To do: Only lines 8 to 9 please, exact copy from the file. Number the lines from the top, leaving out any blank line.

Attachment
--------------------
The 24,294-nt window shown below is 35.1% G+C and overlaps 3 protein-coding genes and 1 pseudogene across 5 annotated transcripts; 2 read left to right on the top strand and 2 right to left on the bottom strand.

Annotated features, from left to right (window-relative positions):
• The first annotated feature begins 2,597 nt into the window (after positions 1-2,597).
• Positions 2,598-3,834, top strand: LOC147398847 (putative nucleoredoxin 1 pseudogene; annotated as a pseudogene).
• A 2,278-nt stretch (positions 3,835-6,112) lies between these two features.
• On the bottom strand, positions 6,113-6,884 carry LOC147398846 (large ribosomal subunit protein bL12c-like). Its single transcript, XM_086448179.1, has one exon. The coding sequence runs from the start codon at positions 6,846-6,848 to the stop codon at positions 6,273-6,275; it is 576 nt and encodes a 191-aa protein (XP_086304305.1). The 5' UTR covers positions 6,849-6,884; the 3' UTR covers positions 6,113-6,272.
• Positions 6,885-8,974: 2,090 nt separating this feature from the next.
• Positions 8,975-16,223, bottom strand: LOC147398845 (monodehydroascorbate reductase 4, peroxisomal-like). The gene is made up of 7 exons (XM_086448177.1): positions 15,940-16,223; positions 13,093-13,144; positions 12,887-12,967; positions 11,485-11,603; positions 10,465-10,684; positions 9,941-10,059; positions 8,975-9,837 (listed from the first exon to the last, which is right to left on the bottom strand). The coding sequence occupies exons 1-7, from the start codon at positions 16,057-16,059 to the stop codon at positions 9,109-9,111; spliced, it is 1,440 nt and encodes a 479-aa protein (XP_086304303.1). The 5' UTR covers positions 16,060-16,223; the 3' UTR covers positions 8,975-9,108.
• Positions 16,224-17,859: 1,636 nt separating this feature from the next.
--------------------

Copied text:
• Positions 8,975-16,223, bottom strand: LOC147398845 (monodehydroascorbate reductase 4, peroxisomal-like). The gene is made up of 7 exons (XM_086448177.1): positions 15,940-16,223; positions 13,093-13,144; positions 12,887-12,967; positions 11,485-11,603; positions 10,465-10,684; positions 9,941-10,059; positions 8,975-9,837 (listed from the first exon to the last, which is right to left on the bottom strand). The coding sequence occupies exons 1-7, from the start codon at positions 16,057-16,059 to the stop codon at positions 9,109-9,111; spliced, it is 1,440 nt and encodes a 479-aa protein (XP_086304303.1). The 5' UTR covers positions 16,060-16,223; the 3' UTR covers positions 8,975-9,108.
• Positions 16,224-17,859: 1,636 nt separating this feature from the next.